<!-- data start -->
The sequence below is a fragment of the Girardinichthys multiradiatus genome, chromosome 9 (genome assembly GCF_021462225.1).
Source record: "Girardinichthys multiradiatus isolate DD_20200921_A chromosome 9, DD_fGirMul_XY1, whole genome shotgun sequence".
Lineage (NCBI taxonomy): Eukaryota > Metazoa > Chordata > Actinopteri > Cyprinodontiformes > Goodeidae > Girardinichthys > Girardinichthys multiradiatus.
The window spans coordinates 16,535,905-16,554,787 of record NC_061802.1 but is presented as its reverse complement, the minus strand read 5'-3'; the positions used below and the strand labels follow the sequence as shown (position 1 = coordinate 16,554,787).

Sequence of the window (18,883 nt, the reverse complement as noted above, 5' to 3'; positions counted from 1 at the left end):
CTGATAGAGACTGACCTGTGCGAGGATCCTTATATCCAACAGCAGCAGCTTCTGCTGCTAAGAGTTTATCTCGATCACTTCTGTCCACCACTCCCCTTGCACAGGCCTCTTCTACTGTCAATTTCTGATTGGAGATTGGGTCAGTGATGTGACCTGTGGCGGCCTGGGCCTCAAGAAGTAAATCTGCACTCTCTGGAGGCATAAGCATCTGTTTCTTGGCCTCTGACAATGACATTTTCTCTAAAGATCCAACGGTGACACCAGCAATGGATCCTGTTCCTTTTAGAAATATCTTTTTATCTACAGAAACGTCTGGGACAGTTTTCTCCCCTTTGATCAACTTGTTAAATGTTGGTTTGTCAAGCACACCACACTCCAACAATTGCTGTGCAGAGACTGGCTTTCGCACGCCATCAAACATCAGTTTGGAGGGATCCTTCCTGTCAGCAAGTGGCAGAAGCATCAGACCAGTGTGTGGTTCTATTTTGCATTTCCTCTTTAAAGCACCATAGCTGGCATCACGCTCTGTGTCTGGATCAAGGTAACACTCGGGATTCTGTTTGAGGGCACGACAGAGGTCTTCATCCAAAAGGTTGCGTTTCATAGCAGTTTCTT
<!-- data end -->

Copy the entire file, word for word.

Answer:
The sequence below is a fragment of the Girardinichthys multiradiatus genome, chromosome 9 (genome assembly GCF_021462225.1).
Source record: "Girardinichthys multiradiatus isolate DD_20200921_A chromosome 9, DD_fGirMul_XY1, whole genome shotgun sequence".
Lineage (NCBI taxonomy): Eukaryota > Metazoa > Chordata > Actinopteri > Cyprinodontiformes > Goodeidae > Girardinichthys > Girardinichthys multiradiatus.
The window spans coordinates 16,535,905-16,554,787 of record NC_061802.1 but is presented as its reverse complement, the minus strand read 5'-3'; the positions used below and the strand labels follow the sequence as shown (position 1 = coordinate 16,554,787).

Sequence of the window (18,883 nt, the reverse complement as noted above, 5' to 3'; positions counted from 1 at the left end):
CTGATAGAGACTGACCTGTGCGAGGATCCTTATATCCAACAGCAGCAGCTTCTGCTGCTAAGAGTTTATCTCGATCACTTCTGTCCACCACTCCCCTTGCACAGGCCTCTTCTACTGTCAATTTCTGATTGGAGATTGGGTCAGTGATGTGACCTGTGGCGGCCTGGGCCTCAAGAAGTAAATCTGCACTCTCTGGAGGCATAAGCATCTGTTTCTTGGCCTCTGACAATGACATTTTCTCTAAAGATCCAACGGTGACACCAGCAATGGATCCTGTTCCTTTTAGAAATATCTTTTTATCTACAGAAACGTCTGGGACAGTTTTCTCCCCTTTGATCAACTTGTTAAATGTTGGTTTGTCAAGCACACCACACTCCAACAATTGCTGTGCAGAGACTGGCTTTCGCACGCCATCAAACATCAGTTTGGAGGGATCCTTCCTGTCAGCAAGTGGCAGAAGCATCAGACCAGTGTGTGGTTCTATTTTGCATTTCCTCTTTAAAGCACCATAGCTGGCATCACGCTCTGTGTCTGGATCAAGGTAACACTCGGGATTCTGTTTGAGGGCACGACAGAGGTCTTCATCCAAAAGGTTGCGTTTCATAGCAGTTTCTT